MY MOTHER AND THREE OF HER four siblings were born in King Williams Town (South Africa) in the home of their grandfather Franz Ginsberg, who became a Senator in the South African parliament in 1927. They spend the first few years of their lives in the tiny town of Barkly East in the Eastern Cape. Their father, who ran a general store, was also the town’s Mayor until he died in the early 1930s.
My mother migrated to England in 1947. Her sister, my aunt, and one of her brothers arrived in England in the 1950s. Both of them had vivid memories of their childhood in Barkly East, which they happily shared with me.
In 2003, we made a trip to South Africa in order to see places associated with my ancestors, who migrated there from Europe during the 19th century. We hired a car to travel between these scattered places. One of them was Barkly East.
Before leaving England, I discussed Barkly East with my aunt and noted what she told me. During one of these discussions, she drew a sketch map of Barkly East, marking on it various places she recalled. I took her map to South Africa with me.
Barkly East was established in 1874. In 1885, my maternal grandfather’s uncle Sigmund Seligmann, who came to South Africa from Ichenhausen in Bavaria in about 1865. His nephew, my mother’s father, took over Seligmann’s store in the first decade of the 20th century and ran it along with Mr Blume.
Barkly East was an important commercial centre for the many sheep farmers and wool producers in the district. It began to decline greatly when the usage of motor vehicles increased and farmers were able to reach the far larger centre the town of East London.
When we arrived in Barkly East in 2003, we found a town with almost empty streets that gave little or no feeling of its once prosperous past. It looked like a place on its ‘last legs’, a bit like London is now during the Coronavirus ‘lockdown’.
On our first day we visited the office of local newspaper, the Barkly East Reporter, which was then run by the two Mollentze brothers. They welcomed us and told us a lot about Seligmann’s shop, a place where you could buy everything from a needle to a tractor.
I showed my aunt’s map to the brothers. Despite the fact that she had left the town on the early 1930s, they said her map was very accurate.
Using her map, we found the location of her father’s store, which burnt down in the 1960s. The firm’s wool storage warehouse still stood. It was near to the small street where my mother and her siblings spent the first few years of their lives. It stands next door to the house once owned by Mr Blume.
We were keen to see inside my mother’s childhood home. A young man, probably a teenager, was sweeping the front porch. His name was Frikkie. We explained our interest in the house. Without hesitation, he showed us around the house despite his parents being at work in their café located near a bridge named after my mother’s father.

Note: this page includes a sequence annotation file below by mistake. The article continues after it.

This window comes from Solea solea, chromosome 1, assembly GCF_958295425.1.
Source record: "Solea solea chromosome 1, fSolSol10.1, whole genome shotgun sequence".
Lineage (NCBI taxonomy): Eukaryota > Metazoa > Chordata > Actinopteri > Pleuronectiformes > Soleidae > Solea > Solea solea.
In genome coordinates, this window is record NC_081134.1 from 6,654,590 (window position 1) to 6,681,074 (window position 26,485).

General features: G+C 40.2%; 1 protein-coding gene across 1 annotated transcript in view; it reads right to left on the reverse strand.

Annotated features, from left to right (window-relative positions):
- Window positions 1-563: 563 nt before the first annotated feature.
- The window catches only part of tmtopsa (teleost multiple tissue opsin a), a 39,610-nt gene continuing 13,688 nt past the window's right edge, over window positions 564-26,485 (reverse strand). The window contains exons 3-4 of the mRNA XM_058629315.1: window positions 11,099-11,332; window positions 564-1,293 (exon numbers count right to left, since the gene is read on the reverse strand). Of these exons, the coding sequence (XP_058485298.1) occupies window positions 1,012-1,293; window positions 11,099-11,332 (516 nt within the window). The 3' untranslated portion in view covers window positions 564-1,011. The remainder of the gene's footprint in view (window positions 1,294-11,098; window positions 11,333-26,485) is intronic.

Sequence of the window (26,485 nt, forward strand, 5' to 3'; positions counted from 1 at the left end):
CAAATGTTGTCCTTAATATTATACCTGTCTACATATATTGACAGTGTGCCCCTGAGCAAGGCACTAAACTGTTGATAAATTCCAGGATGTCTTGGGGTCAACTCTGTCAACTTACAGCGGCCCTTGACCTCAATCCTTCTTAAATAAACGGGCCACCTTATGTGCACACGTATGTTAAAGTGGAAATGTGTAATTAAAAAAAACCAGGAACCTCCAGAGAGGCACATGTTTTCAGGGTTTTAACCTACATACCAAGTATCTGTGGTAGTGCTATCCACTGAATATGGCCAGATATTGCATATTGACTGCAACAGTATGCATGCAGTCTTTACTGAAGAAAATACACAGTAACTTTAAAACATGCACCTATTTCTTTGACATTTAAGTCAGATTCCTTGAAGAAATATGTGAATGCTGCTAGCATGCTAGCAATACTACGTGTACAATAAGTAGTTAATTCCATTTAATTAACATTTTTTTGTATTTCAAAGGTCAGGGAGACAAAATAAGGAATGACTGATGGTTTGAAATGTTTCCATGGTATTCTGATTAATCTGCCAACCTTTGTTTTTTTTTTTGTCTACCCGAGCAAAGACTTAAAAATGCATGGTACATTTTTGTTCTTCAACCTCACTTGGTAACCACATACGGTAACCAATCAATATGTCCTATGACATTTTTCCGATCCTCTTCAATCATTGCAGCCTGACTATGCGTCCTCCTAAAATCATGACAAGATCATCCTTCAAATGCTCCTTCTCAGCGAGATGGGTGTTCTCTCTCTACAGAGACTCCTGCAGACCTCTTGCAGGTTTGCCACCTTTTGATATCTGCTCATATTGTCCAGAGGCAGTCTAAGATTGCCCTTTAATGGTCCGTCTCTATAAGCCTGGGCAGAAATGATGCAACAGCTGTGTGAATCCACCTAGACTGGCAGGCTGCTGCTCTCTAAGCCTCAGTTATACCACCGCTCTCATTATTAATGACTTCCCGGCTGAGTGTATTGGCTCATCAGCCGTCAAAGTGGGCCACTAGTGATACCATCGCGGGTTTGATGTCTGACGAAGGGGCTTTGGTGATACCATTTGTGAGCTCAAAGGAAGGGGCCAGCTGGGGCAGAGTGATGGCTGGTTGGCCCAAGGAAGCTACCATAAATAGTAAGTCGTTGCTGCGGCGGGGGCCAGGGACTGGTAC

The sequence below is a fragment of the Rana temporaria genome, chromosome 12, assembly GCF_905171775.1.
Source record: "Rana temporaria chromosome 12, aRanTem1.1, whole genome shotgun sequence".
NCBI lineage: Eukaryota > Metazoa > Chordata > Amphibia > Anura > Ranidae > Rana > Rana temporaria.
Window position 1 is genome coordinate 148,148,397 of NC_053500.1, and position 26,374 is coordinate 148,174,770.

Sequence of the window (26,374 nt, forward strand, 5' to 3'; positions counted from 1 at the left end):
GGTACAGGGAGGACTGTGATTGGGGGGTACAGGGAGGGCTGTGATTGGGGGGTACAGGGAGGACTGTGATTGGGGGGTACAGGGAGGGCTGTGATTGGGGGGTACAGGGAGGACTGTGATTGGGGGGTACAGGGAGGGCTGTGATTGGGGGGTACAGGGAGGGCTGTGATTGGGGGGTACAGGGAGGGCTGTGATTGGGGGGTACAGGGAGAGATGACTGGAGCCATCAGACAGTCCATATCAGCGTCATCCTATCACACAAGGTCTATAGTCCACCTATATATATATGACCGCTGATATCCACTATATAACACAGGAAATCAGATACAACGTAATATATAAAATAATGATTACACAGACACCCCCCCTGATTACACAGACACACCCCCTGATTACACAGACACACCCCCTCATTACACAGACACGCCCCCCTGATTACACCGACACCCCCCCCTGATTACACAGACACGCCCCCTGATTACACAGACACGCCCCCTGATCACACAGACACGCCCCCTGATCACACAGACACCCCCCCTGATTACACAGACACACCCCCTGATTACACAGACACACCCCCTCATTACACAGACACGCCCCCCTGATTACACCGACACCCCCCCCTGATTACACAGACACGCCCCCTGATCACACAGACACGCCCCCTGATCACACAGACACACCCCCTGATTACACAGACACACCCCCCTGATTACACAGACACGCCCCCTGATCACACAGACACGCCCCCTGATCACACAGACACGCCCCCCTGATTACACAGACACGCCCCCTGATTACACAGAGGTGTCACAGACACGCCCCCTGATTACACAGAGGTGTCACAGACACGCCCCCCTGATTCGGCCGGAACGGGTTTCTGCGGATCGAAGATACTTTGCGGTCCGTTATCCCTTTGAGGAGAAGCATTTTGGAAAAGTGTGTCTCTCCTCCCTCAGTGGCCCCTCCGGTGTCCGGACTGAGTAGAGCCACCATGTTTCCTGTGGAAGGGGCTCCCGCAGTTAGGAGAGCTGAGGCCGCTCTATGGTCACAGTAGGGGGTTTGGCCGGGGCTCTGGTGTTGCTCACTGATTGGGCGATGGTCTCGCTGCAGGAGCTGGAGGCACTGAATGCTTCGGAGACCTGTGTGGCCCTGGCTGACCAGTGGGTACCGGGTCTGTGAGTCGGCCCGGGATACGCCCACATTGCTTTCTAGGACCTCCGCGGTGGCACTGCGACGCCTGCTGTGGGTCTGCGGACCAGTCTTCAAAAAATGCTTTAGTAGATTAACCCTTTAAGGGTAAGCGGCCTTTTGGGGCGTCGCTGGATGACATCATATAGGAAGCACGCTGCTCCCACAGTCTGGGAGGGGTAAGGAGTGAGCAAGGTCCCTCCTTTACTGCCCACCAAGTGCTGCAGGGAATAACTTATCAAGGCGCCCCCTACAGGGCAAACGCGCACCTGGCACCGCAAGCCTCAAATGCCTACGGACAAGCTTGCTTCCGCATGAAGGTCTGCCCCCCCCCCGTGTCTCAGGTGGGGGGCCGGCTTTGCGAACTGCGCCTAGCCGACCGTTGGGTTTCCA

It made my spine tingle wandering around the building where my mother was a child. Not having seen it before I was unaware that many internal changes had been made to the building since my mother’s family sold it after my grandfather, the Mayor of Barkly East, died at an early age.
After my mother’s family left Barkly East, their large house was used for a time as a nursing home before being reconverted to a family residence. My aunt’s two children visited Barkly East in late 2019. They found the old family home, but were unable to enter it. Currently, it houses the offices of the local branch of the African National Congress (ANC). How the tide has changed! In my mother’s childhood, the only non-Europeans who would have entered the house were domestic servants.
We also visited the tiny museum in Barkly East, where we were welcomed by its curator. Like other curators of local museums in other small South African towns we visited, the curator in Barkly East was concerned about their future in the light of lack of both funding and footfall. She told us about the six or so Jewish families in Barkly East. The last of these, the Bortz family, to leave the town had moved elsewhere a few years before our visit.
The curator said that the Bortz family home had stood empty since they left. Then, after rummaging in a drawer, she showed us a small metal object in the palm of her hand, and said:
“I know I shouldn’t have done it, but I prised this off the frame of the front door of their empty house long after they left. I took it for the museum. Had I left it there, it would have been taken by someone else eventually. Are you able to tell me what it is?”
It was an empty mezuza, a casing for a prayer scroll that Jewish people attach to the doorframes of their homes and sometimes also within them.
On the last day of our visit to Barkly East, we visited its extensive cemetery, overlooked by a sad looking shanty town. The small Jewish cemetery containing 11 graves, mostly damaged but identifiable was surrounded by a fence, separated from the resting places of white skinned gentiles. Even after death, apartheid exerted its unsavoury influences. The graves of non-Europeans were in a part of the cemetery well separated from the final resting places of the Europeans.
We left Barkly East, the place where my grandparents enjoyed dinner parties, fly fishing, tennis, and golf, as the snow began to fall on the town. We met many lovely people there during our brief but moving visit to the place where my mother lived for the first decade of her life. I am only sad that she died 23 years before our visit. I would have loved to talk with her about what we saw so long after her childhood.